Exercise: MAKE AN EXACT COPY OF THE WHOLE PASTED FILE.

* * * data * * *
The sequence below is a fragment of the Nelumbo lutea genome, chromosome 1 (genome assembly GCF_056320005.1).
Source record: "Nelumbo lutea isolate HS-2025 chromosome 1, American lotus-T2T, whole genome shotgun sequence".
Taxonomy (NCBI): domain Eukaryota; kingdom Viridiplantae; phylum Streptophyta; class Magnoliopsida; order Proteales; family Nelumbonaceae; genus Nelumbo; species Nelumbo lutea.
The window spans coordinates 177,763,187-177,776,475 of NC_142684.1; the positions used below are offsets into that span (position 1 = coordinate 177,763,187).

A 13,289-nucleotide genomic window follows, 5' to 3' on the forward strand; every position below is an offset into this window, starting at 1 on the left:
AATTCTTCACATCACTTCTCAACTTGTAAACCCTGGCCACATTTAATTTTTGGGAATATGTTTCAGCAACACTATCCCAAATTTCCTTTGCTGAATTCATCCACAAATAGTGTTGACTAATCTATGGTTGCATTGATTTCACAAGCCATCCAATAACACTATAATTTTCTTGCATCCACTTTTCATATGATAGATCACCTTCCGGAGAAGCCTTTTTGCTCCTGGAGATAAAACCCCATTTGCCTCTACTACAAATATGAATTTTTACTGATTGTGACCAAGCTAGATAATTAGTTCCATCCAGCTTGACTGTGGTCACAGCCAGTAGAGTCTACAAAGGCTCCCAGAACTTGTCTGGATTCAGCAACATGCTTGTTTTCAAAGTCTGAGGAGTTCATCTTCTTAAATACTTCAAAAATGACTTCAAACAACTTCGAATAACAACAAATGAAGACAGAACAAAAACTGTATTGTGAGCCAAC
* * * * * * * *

The sequence below is a fragment of the Nelumbo lutea genome, chromosome 1 (genome assembly GCF_056320005.1).
Source record: "Nelumbo lutea isolate HS-2025 chromosome 1, American lotus-T2T, whole genome shotgun sequence".
Taxonomy (NCBI): domain Eukaryota; kingdom Viridiplantae; phylum Streptophyta; class Magnoliopsida; order Proteales; family Nelumbonaceae; genus Nelumbo; species Nelumbo lutea.
The window spans coordinates 177,763,187-177,776,475 of NC_142684.1; the positions used below are offsets into that span (position 1 = coordinate 177,763,187).

A 13,289-nucleotide genomic window follows, 5' to 3' on the forward strand; every position below is an offset into this window, starting at 1 on the left:
AATTCTTCACATCACTTCTCAACTTGTAAACCCTGGCCACATTTAATTTTTGGGAATATGTTTCAGCAACACTATCCCAAATTTCCTTTGCTGAATTCATCCACAAATAGTGTTGACTAATCTATGGTTGCATTGATTTCACAAGCCATCCAATAACACTATAATTTTCTTGCATCCACTTTTCATATGATAGATCACCTTCCGGAGAAGCCTTTTTGCTCCTGGAGATAAAACCCCATTTGCCTCTACTACAAATATGAATTTTTACTGATTGTGACCAAGCTAGATAATTAGTTCCATCCAGCTTGACTGTGGTCACAGCCAGTAGAGTCTACAAAGGCTCCCAGAACTTGTCTGGATTCAGCAACATGCTTGTTTTCAAAGTCTGAGGAGTTCATCTTCTTAAATACTTCAAAAATGACTTCAAACAACTTCGAATAACAACAAATGAAGACAGAACAAAAACTGTATTGTGAGCCAAC